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Foods

Flowers, edible


Why Eat It


Why Eat It

As a garnish or a salad ingredient, fresh flowers bring color, fragrance and flavor to a meal. Some, such as squash or zucchini blossoms, are large enough to be stuffed and cooked, while others--violets or pansies--simply add eye appeal and sweet scents to festive desserts or platters. Not all flowers are edible; those that are must be acquired from safe sources. If you're going to serve them as food, do not pick flowers from a pesticide-sprayed backyard or exhaust-choked roadside, or buy them from a florist. A gourmet shop or your own unsprayed garden are safe places to get edible flowers. Some farmstands or farmers' markets may offer them, too, and there are also mail-order sources for edible flowers.

Although the flowers listed here are edible, it's advisable to make them a relatively minor component of the meal--such as a salad garnish. Some flowers (like certain herbs) can have a laxative effect if eaten in quantity.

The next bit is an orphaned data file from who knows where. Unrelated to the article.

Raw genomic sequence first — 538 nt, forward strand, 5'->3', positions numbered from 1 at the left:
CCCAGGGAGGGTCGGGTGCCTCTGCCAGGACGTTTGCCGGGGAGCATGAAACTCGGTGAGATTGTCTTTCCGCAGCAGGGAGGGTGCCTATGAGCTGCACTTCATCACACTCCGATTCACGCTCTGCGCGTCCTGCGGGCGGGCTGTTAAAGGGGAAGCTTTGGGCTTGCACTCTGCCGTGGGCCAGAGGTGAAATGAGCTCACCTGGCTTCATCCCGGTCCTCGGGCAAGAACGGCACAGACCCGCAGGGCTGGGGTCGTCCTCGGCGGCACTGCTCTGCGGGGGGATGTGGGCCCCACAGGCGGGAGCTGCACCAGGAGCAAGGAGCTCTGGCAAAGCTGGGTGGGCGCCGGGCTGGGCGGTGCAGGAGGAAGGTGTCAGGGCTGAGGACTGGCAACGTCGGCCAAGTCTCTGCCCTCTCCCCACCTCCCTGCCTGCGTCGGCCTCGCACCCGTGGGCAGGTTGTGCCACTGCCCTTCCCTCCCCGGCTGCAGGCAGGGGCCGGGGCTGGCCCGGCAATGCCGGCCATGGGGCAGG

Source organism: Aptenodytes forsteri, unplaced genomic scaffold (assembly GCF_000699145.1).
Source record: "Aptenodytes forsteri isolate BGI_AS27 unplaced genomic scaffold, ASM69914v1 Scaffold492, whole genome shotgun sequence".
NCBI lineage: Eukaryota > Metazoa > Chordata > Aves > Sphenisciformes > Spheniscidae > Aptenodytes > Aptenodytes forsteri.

Among the more common edible flowers are: daisies, nasturtiums (which taste like watercress--the leaves as well as the flowers are eaten), geraniums, lavender, marigolds, pansies, roses, and violets. Herb flowers, such as oregano, thyme and borage, taste much like the herbs themselves. Blossoms from fruit trees--apple, peach, plum, orange and lemon--are also fragrant and delicately flavorful.


Date Published: 04/20/2005
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